The Five Item Daily Symptom Index (DI-5; 18) was used to measure change in patients’ psychological distress throughout hospitalisation. The DI-5 is a recently developed self-report measure comprising five items designed to assess patient’s psychological distress and predominantly assesses neurotic and affective symptoms, including depression, anxiety, worthlessness, not coping, and suicidal ideation. The DI-5 consists of five items rated by a six-point Likert-type scale measuring frequency (‘at no time’, ‘some of the time’, ‘less than half the time’, ‘more than half the time’, ‘most of the time’, and ‘all of the time’) scored from 0 (‘at no time’) to 5 (‘all of the time’). Thus, DI-5 scores can range from 0 to 25. Patients endorse the appropriate option for the previous 24 hours. Patients were asked to complete the DI-5 at admission and discharge, as well as daily during hospitalisation. De-identified data were made available to researchers. The DI-5 has demonstrated high internal consistency and test–retest reliability in clinical samples,18 and sound construct validity, exhibiting high correlations with other mental health measures in clinical samples.18–20
First, descriptive analyses were conducted to identify (a) patients who had demonstrated greater than or equal to 50% reduction in DI-5 score from admission to discharge and (b) patients who had demonstrated greater than or equal to 50% reduction in DI-5 score during admission (i.e. prior to discharge).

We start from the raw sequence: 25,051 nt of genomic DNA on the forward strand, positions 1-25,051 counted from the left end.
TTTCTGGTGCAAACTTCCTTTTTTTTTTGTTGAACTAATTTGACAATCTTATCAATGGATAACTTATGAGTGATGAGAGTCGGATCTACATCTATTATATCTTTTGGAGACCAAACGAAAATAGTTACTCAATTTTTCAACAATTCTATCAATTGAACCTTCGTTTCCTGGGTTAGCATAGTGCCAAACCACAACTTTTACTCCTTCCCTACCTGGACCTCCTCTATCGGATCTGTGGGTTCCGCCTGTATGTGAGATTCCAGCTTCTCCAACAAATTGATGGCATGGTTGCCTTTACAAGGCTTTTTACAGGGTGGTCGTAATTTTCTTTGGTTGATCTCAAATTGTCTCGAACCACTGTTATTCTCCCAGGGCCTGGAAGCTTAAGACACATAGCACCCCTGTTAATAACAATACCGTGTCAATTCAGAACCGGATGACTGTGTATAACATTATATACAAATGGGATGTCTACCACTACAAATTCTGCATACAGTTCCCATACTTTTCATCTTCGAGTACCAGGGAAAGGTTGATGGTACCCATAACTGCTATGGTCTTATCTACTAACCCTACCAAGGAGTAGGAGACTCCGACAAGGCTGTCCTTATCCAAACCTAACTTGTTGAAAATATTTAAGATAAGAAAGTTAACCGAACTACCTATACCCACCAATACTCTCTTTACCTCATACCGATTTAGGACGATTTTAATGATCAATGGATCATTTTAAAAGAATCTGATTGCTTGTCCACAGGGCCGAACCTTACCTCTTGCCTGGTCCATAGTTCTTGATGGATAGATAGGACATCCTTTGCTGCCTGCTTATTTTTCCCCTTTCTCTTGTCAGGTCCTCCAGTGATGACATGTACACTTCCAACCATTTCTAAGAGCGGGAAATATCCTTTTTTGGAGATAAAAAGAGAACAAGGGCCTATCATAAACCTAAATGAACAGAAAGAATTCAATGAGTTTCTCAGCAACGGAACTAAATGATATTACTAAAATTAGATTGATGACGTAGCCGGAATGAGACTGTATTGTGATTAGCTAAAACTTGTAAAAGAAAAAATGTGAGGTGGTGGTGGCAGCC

Second, once these patient groups had been identified, the trajectories of patients who had met the 50% criterion during admission were examined. Latent class growth analyses (LCGAs) were run using Mplus,21 to examine symptom trajectories from the point at which patients first met this criterion to discharge. Six time points were included in LCGA models: patient’s DI-5 score when they first reached a greater than or equal to 50% reduction, a DI-5 score for each quartile of the remainder of the patient’s admission (using the first valid DI-5 score for each quartile), and patient’s DI-5 discharge score.
The third aim was to examine the trajectories of patients who did not demonstrate greater than or equal to 50% reduction in their DI-5 scores. LCGAs were run, comprising six time points: patient’s DI-5 admission score, the first valid DI-5 score for each quartile of the patient’s admission, and patient’s DI-5 discharge score.
To deal with missing data, full information maximum likelihood (FIML) was used. To identify the best-fitting LCGA solution, several fit indices were considered. The Bayesian Information Criteria (BIC)22 was examined, which measures goodness of fit and parsimony of the model. Lower BIC indicates better fit. The Vuong-Lo-Mendell-Rubin Likelihood Ratio Test (LMR-LRT)23 and the Parametric Bootstrapped Likelihood Ratio Test (BLRT)24 were also examined. These tests check whether change in values for models with increasing number of classes is significant. Although entropy is not recommended as a criterion when selecting number of classes,25 entropy values closer to 1 indicate better class separation. Thus, entropy was inspected but was not considered a primary selection criterion in model selection.